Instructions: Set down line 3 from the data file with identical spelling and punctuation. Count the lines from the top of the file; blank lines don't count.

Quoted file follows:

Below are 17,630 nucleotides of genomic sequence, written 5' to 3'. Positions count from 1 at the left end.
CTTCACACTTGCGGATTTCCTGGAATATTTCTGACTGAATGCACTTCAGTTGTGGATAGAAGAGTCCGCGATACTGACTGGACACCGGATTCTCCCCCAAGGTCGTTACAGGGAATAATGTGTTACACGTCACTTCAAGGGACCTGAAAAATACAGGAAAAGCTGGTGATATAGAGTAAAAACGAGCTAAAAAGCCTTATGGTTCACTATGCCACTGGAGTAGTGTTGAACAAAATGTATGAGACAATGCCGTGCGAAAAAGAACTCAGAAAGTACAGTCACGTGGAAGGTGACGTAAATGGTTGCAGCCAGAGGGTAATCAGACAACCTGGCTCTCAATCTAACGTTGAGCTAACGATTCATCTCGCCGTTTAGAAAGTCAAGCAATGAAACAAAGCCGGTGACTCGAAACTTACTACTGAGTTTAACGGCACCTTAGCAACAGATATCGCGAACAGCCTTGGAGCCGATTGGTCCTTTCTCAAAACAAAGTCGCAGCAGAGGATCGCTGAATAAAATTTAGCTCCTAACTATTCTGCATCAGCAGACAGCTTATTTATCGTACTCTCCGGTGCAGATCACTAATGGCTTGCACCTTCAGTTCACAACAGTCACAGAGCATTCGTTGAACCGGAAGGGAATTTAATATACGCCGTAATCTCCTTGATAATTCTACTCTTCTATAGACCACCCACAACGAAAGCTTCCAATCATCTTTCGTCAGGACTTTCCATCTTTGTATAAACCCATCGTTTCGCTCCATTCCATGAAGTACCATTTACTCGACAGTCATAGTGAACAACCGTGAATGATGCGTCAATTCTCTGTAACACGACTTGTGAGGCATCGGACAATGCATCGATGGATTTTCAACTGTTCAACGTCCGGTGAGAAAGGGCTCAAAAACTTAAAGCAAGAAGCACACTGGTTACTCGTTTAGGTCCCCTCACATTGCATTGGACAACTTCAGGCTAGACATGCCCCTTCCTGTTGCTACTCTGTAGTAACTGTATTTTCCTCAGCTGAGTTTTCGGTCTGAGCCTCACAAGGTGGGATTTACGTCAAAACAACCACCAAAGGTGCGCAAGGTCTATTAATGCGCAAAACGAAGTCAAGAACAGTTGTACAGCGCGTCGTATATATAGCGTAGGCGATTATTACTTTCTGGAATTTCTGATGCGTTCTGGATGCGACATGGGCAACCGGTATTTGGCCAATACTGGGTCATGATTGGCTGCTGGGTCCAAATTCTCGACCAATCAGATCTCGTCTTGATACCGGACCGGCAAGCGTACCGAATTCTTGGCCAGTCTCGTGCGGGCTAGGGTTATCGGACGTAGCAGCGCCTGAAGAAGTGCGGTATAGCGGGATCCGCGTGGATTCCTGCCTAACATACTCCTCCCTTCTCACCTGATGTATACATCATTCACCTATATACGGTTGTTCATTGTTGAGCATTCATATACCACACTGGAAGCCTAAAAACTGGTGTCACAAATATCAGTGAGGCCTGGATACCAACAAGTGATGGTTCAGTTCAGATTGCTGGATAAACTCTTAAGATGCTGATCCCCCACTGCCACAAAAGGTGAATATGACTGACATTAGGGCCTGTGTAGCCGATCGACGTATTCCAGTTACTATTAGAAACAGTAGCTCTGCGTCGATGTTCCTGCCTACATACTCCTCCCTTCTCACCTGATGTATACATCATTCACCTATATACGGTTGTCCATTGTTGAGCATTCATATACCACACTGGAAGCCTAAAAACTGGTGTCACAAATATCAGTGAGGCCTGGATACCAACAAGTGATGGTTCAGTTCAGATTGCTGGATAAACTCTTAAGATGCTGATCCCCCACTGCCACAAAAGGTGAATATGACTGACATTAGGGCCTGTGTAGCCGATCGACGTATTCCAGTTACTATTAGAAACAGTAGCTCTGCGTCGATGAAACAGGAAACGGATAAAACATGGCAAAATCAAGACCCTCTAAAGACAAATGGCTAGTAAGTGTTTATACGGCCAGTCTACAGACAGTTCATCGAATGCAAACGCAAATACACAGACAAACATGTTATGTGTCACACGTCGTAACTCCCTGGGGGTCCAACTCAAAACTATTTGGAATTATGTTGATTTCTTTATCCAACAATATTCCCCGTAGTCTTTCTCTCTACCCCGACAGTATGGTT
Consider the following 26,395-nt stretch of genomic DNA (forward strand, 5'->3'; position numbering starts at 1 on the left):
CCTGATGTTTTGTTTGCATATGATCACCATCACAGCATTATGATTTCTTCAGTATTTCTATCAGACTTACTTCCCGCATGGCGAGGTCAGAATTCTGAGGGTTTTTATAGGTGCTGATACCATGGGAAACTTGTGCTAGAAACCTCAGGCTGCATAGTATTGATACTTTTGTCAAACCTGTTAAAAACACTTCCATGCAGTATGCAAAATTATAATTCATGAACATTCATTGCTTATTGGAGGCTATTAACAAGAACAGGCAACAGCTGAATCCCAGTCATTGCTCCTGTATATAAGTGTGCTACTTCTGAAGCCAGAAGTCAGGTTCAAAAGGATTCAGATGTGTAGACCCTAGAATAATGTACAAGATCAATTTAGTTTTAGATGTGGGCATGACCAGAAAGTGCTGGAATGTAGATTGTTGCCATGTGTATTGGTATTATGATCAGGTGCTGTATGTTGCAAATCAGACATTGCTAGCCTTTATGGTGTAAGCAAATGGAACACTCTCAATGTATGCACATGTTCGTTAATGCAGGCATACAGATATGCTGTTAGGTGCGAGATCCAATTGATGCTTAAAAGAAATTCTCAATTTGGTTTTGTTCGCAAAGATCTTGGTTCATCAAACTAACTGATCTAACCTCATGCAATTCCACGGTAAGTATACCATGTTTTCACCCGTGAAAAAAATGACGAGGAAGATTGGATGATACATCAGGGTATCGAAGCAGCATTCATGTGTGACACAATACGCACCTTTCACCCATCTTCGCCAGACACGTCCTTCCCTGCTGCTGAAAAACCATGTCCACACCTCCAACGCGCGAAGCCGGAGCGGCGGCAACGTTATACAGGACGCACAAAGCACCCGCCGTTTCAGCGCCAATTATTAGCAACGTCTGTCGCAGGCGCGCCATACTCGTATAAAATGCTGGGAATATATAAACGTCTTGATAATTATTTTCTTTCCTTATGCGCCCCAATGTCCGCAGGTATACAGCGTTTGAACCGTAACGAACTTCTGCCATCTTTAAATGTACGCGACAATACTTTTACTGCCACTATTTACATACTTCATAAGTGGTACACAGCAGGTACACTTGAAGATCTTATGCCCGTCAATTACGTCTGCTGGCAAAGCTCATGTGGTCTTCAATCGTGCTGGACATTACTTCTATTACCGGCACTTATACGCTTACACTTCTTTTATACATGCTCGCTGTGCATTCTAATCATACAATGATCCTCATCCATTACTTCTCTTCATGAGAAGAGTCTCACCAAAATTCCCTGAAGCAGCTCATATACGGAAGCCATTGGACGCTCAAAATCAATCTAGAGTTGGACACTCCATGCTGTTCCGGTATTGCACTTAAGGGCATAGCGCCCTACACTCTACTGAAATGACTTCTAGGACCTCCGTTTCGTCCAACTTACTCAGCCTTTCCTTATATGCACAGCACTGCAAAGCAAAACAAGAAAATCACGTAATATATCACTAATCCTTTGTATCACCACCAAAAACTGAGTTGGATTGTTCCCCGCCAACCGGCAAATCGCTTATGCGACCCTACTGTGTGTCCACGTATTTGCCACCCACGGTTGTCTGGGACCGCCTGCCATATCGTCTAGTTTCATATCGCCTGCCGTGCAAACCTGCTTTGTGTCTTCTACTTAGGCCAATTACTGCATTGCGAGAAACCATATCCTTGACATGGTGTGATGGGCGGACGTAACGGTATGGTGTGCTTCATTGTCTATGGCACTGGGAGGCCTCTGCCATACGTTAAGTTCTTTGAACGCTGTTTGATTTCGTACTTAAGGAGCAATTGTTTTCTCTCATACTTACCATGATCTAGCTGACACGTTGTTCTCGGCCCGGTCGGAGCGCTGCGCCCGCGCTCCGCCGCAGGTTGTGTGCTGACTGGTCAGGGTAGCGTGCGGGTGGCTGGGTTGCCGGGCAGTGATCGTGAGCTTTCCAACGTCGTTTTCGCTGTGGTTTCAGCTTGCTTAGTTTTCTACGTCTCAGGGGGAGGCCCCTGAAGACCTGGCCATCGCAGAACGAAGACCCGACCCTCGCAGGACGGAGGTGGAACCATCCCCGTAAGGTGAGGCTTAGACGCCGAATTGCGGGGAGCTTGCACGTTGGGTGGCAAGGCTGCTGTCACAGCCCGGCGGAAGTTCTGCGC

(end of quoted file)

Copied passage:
Consider the following 26,395-nt stretch of genomic DNA (forward strand, 5'->3'; position numbering starts at 1 on the left):